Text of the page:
Stephen J. Schueler, M.D.

Overview

Gut Pain and Rapid Heart Rate At Rest 80 Causes

The freeMD virtual doctor has found 80 conditions that can cause Gut Pain and Rapid Heart Rate At Rest.

Mouse over to view each condition's most common symptoms

There are 13 common conditions that can cause Gut Pain and Rapid Heart Rate At Rest.
  1. Bacterial Gastroenteritis
  2. Cellulitis
  3. Endometriosis
  4. Food Allergies
  5. Food Poisoning
  6. Food Reactions
  7. Gastritis
  8. Gastroenteritis
  9. Hyperemesis Gravidarum
  10. Urinary Tract Infection
  11. Urinary Tract Infections in Children
  12. Vaginal Bleeding after Delivery
  13. Viral Gastroenteritis
There are 20 somewhat common conditions that can cause Gut Pain and Rapid Heart Rate At Rest.
  1. Abdominal Injury
  2. Adenomyosis
  3. Angina
  4. Atypical Angina
  5. Campylobacter Enteritis
  6. Cocaine Abuse
  7. Drug Side Effect
  8. Drug Toxicity
  9. Gastrointestinal Bleeding
  10. Giardia Infection
  11. Heart Attack
  12. Hyperglycemia
  13. Miscarriage
  14. Narcotic Withdrawal
  15. Peptic Ulcer Disease
  16. Postpartum Hemorrhage
  17. Rotavirus
  18. Traveler's Diarrhea
  19. Upper Gastrointestinal Bleeding
  20. Vaginal Bleeding after Hysterectomy
There are 15 uncommon conditions that can cause Gut Pain and Rapid Heart Rate At Rest.
  1. Chronic Pancreatitis
  2. Cytomegalovirus Intestinal Infection
  3. Diabetic Ketoacidosis
  4. Diaphragmatic Hernia
  5. Drug Withdrawal
  6. Esophageal Ulcers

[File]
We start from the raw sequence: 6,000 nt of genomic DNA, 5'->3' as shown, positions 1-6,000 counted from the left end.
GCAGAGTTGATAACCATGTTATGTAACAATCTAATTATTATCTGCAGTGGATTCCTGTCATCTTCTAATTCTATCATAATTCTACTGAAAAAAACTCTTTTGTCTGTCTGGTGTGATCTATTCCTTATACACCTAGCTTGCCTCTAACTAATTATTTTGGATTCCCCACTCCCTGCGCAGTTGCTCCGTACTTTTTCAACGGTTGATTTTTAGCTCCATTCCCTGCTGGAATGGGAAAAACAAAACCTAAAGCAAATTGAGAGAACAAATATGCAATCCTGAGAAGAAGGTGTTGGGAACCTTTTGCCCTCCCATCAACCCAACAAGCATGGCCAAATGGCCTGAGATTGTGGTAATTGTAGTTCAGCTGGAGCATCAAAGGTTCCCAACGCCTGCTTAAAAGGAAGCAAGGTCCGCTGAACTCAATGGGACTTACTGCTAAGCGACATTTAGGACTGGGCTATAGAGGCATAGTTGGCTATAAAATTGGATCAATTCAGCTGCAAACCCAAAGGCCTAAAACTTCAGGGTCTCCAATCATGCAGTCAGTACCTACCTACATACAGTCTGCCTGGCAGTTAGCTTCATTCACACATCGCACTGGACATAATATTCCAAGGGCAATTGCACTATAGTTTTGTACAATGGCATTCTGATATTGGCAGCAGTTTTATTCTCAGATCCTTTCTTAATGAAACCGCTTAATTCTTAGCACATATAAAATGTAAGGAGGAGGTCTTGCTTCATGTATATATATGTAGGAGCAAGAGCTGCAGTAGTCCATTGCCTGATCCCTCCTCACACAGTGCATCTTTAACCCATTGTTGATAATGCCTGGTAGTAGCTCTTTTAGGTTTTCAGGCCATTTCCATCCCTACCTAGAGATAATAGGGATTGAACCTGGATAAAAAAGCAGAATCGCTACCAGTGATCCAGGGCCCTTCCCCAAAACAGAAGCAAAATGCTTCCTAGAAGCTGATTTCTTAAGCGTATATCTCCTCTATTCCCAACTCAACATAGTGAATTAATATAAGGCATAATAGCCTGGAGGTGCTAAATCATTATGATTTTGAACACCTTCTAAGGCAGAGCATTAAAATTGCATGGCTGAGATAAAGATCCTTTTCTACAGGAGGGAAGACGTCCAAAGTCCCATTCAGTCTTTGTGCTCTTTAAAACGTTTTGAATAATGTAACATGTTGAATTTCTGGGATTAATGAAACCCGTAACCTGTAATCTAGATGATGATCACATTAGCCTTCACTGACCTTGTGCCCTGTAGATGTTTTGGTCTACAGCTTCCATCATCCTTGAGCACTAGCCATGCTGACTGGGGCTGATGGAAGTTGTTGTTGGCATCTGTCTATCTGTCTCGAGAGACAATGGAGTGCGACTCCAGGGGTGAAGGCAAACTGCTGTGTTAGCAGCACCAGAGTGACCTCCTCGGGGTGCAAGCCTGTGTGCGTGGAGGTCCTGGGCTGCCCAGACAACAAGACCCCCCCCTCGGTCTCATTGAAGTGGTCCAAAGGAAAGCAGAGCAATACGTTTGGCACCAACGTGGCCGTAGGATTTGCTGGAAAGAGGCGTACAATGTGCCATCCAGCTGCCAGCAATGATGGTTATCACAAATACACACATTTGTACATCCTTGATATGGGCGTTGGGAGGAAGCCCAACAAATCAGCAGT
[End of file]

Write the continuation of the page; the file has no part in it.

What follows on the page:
7. Kidney Stone
  8. Liver Injury
  9. Lower Gastrointestinal Bleeding
  10. Osteomyelitis
  11. Pancreatitis
  12. Salmonella Infection
  13. Sickle Cell Anemia
  14. Stab Wounds
  15. Theophylline Toxicity
There are 32 rare conditions that can cause Gut Pain and Rapid Heart Rate At Rest.
  1. Abdominal Aortic Aneurysm
  2. Abdominal Sepsis
  3. Acute Intermittent Porphyria
  4. Aortic Rupture
  5. Aspirin Overdose
  6. Carcinoid Syndrome
  7. Cholera
  8. Cystinuria
  9. Dumping Syndrome
  10. Ectopic Pregnancy
  11. Ganglioneuroma
  12. Hantavirus
  13. Hemochromatosis
  14. Mesenteric Vascular Occlusion
  15. Neuroblastoma
  16. Norwalk Virus Infection
  17. Perforated Bowel
  18. Perforated Ulcer
  19. Pheochromocytoma
  20. Placental Abruption
  21. Prinzmetal's Angina
  22. Pseudomembranous Colitis
  23. Pyelonephritis
  24. Relapsing Fever
  25. Scorpion Stings
  26. Shigella Infection
  27. Spherocytosis
  28. Splenomegaly
  29. Tetanus
  30. Toxic Megacolon
  31. Von Hippel-Lindau Disease
  32. Zollinger-Ellison Syndrome

Last Updated: Jan 5, 2011 References
Authors: Stephen J. Schueler, MD; John H. Beckett, MD; D. Scott Gettings, MD
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References
  1. Ferri's Clinical Advisor, Fred F. Ferri - 2007
  2. Griffith's 5-Minute Clinical Consult, Mark Dambro - 2006
  3. Harrison's Principles of Internal Medicine, Anthony S. Fauci, Eugene Braunwald, Dennis L. Kasper, Stephen L. Hauser, Dan L. Longo, J. Larry Jameson, Joseph Loscalzo - 2008
  4. Emergency medicine: a comprehensive study guide; Judith E. Tintinalli, Gabor D. Kelen, J. Stephan Stapczynski - 2004
  5. Nelson textbook of pediatrics, Robert Kliegman, Richard E. Behrman, Waldo Emerson Nelson - 2007

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